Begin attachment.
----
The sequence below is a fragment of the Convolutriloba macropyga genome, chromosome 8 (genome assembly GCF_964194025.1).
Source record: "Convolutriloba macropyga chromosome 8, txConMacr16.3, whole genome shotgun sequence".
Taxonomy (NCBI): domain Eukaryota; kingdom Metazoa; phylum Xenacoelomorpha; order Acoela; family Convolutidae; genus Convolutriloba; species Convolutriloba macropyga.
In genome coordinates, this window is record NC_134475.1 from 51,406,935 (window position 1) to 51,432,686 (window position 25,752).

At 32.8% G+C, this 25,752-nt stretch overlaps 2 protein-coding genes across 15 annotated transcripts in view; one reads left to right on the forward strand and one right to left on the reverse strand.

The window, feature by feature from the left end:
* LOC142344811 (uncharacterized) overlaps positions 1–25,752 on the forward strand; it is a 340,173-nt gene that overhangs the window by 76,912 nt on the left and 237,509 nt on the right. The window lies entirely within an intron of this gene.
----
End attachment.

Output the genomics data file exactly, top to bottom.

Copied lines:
The sequence below is a fragment of the Convolutriloba macropyga genome, chromosome 8 (genome assembly GCF_964194025.1).
Source record: "Convolutriloba macropyga chromosome 8, txConMacr16.3, whole genome shotgun sequence".
Taxonomy (NCBI): domain Eukaryota; kingdom Metazoa; phylum Xenacoelomorpha; order Acoela; family Convolutidae; genus Convolutriloba; species Convolutriloba macropyga.
In genome coordinates, this window is record NC_134475.1 from 51,406,935 (window position 1) to 51,432,686 (window position 25,752).

At 32.8% G+C, this 25,752-nt stretch overlaps 2 protein-coding genes across 15 annotated transcripts in view; one reads left to right on the forward strand and one right to left on the reverse strand.

The window, feature by feature from the left end:
* LOC142344811 (uncharacterized) overlaps positions 1–25,752 on the forward strand; it is a 340,173-nt gene that overhangs the window by 76,912 nt on the left and 237,509 nt on the right. The window lies entirely within an intron of this gene.